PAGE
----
Gale's View - 25/09/2019
September 25th 2019
By the time that this hits the newstands we shall know whether the Supreme Court has, in its infinite wisdom, determined whether or not Mr. Johnson was within his rights to advise Her Majesty to prorogue Parliament. For what it is worth,my own opinion is that this has been the most synthetic of political rows and that a new Prime Minister has not only a right but a duty to prorogue and to instigate a Queen’s Speech setting out his or her legislative programme for the next twelve months.
This Parliamentary session has not only run for longer, at in excess of 800 days, than any in the previous 400 years, but it has run out of legislative steam. Brexit-obsessed to the exclusion of everything else it has neglected a domestic legislative agenda than requires immediate and urgent attention . Whilst I am not known as a fully paid- up member of the Boris Johnson fan- club I believe that he was absolutely correct in asking Her Majesty to prorogue Parliament for seven days ( plus the pre- ordained Conference recess ) to set out a re- invigorated programme.
Prior to Mr. Blair’s administration Parliament rose from mid- July until after the Party Conferences. Mr . Blair, spooked by tabloid newspaper journalists writing about “MP’s three- month holidays” while themselves taking a three month holiday from Westminster as the rest of us were getting on with constituency work, decided to call back the House for an idiotic fortnight. During this time, at the start of September before the Conference season, little of any consequence has ever been done. It has , though, generated massive unnecessary expenditure and disrupted the entire Palace of Westminster maintenance programme to no useful purpose since 1998 but it has denied the press their annual ‘ Where are they ?’ story .
Personally, I do not wish to be in Westminster chewing the Brexit cud while I need to be looking after my patch. I want the Prime Minister of the United Kingdom meeting EU leaders in New York at the United Nations or travelling around Europe working to deliver the deal that I believe most people want before the Committee of Ministers meeting in the middle of next month and prior to the 31st October deadline by which UK law currently demands we must leave the European Union. Meanwhile, I will get on with my day job.
I do not expect the Scottish Court of Sessions or even our own Supreme Court to understand the difference between a 7- day normal annual prorogation and the Party Conference recess but that three- week difference does exist.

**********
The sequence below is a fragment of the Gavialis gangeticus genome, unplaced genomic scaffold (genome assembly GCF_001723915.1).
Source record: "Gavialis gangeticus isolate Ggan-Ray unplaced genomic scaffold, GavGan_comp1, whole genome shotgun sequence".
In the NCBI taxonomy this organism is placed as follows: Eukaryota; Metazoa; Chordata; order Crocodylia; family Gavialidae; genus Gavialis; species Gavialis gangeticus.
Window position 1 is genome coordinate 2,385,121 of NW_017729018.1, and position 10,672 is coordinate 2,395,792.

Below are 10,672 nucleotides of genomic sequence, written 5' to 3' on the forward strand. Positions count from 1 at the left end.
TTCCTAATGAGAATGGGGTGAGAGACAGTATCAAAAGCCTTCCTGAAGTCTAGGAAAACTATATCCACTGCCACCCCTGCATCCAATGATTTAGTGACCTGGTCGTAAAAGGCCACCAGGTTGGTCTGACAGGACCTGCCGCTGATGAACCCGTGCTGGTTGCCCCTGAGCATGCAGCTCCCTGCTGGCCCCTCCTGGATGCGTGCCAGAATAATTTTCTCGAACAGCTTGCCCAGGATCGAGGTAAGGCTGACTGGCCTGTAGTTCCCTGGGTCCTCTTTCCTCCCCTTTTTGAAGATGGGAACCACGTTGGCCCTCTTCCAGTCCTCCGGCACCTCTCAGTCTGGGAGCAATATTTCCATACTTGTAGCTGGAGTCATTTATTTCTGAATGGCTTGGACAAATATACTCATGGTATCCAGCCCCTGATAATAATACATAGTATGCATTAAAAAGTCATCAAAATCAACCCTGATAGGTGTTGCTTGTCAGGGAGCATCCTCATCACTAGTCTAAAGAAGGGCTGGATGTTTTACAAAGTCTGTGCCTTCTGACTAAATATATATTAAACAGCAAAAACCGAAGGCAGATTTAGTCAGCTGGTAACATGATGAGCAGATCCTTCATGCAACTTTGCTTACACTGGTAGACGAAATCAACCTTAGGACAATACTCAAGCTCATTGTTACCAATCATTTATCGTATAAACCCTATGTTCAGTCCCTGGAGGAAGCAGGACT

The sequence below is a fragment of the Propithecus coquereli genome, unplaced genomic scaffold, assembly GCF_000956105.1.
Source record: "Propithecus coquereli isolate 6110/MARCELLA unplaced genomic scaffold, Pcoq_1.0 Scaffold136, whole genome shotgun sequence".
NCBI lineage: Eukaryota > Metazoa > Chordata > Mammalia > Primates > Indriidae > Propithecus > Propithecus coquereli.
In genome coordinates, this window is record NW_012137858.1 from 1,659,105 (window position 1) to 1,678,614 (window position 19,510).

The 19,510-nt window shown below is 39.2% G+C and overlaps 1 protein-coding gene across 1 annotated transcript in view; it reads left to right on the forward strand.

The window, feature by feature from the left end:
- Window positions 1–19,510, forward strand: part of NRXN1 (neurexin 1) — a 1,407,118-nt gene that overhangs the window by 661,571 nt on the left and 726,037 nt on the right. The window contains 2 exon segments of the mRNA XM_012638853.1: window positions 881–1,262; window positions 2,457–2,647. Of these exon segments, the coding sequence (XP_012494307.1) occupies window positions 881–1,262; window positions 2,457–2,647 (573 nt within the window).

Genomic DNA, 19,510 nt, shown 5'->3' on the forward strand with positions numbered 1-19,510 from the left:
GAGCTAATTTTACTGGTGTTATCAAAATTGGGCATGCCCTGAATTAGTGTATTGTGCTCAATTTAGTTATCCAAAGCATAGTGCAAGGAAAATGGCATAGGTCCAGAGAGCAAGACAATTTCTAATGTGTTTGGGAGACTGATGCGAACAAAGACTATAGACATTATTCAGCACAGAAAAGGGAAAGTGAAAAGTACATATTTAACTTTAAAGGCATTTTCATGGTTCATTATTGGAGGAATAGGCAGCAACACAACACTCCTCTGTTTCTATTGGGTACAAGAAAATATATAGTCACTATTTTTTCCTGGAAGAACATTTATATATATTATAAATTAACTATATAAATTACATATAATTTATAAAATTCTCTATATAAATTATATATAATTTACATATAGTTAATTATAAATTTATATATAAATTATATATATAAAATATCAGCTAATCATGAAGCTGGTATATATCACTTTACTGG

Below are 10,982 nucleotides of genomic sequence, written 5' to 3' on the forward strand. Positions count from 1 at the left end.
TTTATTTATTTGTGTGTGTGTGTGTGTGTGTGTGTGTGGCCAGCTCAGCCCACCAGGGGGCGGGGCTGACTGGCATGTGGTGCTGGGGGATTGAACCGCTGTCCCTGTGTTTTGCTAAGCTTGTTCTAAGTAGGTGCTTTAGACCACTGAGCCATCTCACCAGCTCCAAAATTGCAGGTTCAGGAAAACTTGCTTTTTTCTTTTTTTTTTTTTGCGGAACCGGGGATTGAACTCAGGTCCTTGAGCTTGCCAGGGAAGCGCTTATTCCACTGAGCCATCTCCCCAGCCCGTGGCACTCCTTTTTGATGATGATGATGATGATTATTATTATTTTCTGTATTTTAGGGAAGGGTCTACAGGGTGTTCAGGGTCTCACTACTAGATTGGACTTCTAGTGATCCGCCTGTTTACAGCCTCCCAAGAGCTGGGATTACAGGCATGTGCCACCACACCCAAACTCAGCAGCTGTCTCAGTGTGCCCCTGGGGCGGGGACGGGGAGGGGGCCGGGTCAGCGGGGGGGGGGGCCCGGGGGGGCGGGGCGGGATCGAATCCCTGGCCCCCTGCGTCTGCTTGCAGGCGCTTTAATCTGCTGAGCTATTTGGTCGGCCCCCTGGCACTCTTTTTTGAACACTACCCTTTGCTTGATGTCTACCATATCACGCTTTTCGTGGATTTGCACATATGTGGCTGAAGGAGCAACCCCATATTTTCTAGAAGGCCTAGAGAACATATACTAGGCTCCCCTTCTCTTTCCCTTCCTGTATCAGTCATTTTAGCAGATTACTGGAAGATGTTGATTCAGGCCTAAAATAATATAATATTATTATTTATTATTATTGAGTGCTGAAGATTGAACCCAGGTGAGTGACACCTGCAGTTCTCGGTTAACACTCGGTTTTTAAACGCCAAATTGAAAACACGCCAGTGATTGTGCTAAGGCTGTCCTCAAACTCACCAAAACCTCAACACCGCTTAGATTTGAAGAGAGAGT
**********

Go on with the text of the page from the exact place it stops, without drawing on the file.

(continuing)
Time was when the three major parties would depart for successive weeks in seaside resorts to hear great speeches and return, re-vitalised, to the political affray.
The Liberal Democrats’ Jo Swinson still exhorts her party In Bournemouth to ‘ Go back to your constituencies and prepare for Government’ while offering herself as a ‘ candidate for Prime Minister’. The Comrades still gather in a spirit of fratricide in Brighton to tear themselves, what passes for their Brexit policy and yesterday’s Mr. Corbyn apart and by the time you read this a discordant Red Flag will have been sung and the Tories will be converging on Manchester to try to present a carefully - orchestrated display of ‘ spontaneous’ accolades in response to a series of divided opinions and loyalties.
Manchester and Birmingham are great cities but they do not offer the prospect of a bracing walk along an otherwise deserted and rainswept seaside in mid autumn.
And the towering oratory of those who once ‘ harnessed the English language and sent it into battle ‘ not only against a common foe but against political adversaries seems to have surrendered to bumbling incoherence and schoolboy jibes against other party- political minnows.
Jaundiced? Perhaps. But I would sooner listen to a well-directed barb to the heart of a respected political opponent of any persuasion any day than pay to watch knives shoved into the back of my ‘friends’ or even my philosophical enemies. In the meantime let’s demand that our leaders sort out Brexit so that we can attend to other more pressing issues that will, I trust, be addressed in Her Majesty’s gracious address to the new Parliament. If, of course, it is allowed to take place,